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Food for Lebanon. New humanitarian program of the PCPM Foundation

Single mothers, elderly people, people with disabilities and at risk of malnutrition. For them, the PCPM Foundation is starting a food program in Lebanon. Over the next few months, it will be delivering food parcels to the most urgently-needed residents of a state that is on the brink of economic disaster.

 

Prices of basic products in Lebanon are rising. The value of the local currency has fallen almost tenfold, which for a large part of the population of a country immersed in the worst crisis in 150 years means one thing: no money for food. 60% of Lebanese go into debt to provide their family with meals. In Lebanese homes, meat, poultry or fish appear at most once or twice a month. For the Lebanese, who have lost all their possessions because of the crisis, it is a problem to buy milk, bread or oil, which has become 37 times more expensive in the last two years. The poorest families need urgent food support, which the PCPM Foundation will provide with funds from the Lebanon Humanitarian Fund, administered by UN-OCHA (United Nations Office for the Coordination of Humanitarian Affairs).

For the next six months, the poorest people in Lebanon will receive food parcels. A total of 750 families will receive assistance. These are people living in the border district of Akkar in the north of the country, where the needs are greatest. The packages will contain the most commonly used food products in Lebanon, such as rice, groats, lentils, chickpeas, beans, pasta, canned tuna, tomato puree or vegetable oil necessary for cooking. Each such package amounts to over 60 kg of food, which makes it possible to meet the monthly needs of a family of 4-5 people. Additionally, to keep the diet healthy and balanced, each family will be able to pick up a box of fresh fruits and vegetables once a week at a local food co-op. The first food parcels have already been delivered to the families.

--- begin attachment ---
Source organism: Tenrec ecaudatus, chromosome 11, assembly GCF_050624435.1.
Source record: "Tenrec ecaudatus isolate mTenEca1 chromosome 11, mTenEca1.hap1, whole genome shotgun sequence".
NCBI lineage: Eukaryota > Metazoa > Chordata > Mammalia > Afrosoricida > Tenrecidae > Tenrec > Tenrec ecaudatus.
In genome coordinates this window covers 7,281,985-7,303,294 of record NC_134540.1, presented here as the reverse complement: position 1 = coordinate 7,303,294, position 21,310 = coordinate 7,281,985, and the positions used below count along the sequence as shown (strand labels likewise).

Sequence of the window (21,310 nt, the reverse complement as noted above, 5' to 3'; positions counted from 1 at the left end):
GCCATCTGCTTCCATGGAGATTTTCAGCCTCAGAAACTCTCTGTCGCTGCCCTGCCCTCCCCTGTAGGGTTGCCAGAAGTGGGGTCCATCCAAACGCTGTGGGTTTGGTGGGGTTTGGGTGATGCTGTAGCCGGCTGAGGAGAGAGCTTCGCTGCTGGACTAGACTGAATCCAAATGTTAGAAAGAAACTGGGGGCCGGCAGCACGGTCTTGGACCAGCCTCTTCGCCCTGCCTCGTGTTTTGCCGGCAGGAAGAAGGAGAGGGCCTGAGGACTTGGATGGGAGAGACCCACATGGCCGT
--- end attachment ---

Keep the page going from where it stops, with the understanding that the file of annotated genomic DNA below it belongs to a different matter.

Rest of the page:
– Now, with galloping inflation and the huge increase in fuel prices (including public transportation), many people don’t even have the ability to get to an ATM or commute to major grocery stores – says Agnieszka Nosowska, project coordinator from the PCPM Foundation. That is why we decided to help in the form of food parcels – we are also sure that we provide the needy with food of good quality and containing the necessary nutrients, as recommended by the World Food Programme (WFP).

The serious political and economic collapse, the COVID-19 pandemic and the explosion at the port have led to the fact that the Lebanese, who until recently were helping Syrians fleeing the war, now need this help themselves. PCPM Foundation has been supporting Syrians and Lebanese since the beginning of the Syrian crisis. Since 2012, he has been running the largest humanitarian aid programme in Lebanon implemented by a Polish NGO. At the same time, it continues development programs in the country. In 2020 alone, the PCPM Foundation carried out more than a dozen projects, organized a rapid humanitarian action after the explosion in Beirut, as well as an expert mission under the aegis of the World Health Organization(WHO) due to the COVID-19 pandemic.

The food aid project for 750 families in Lebanon is financed by the Lebanese Humanitarian Fund and implemented with the support of the Polish Aid programme.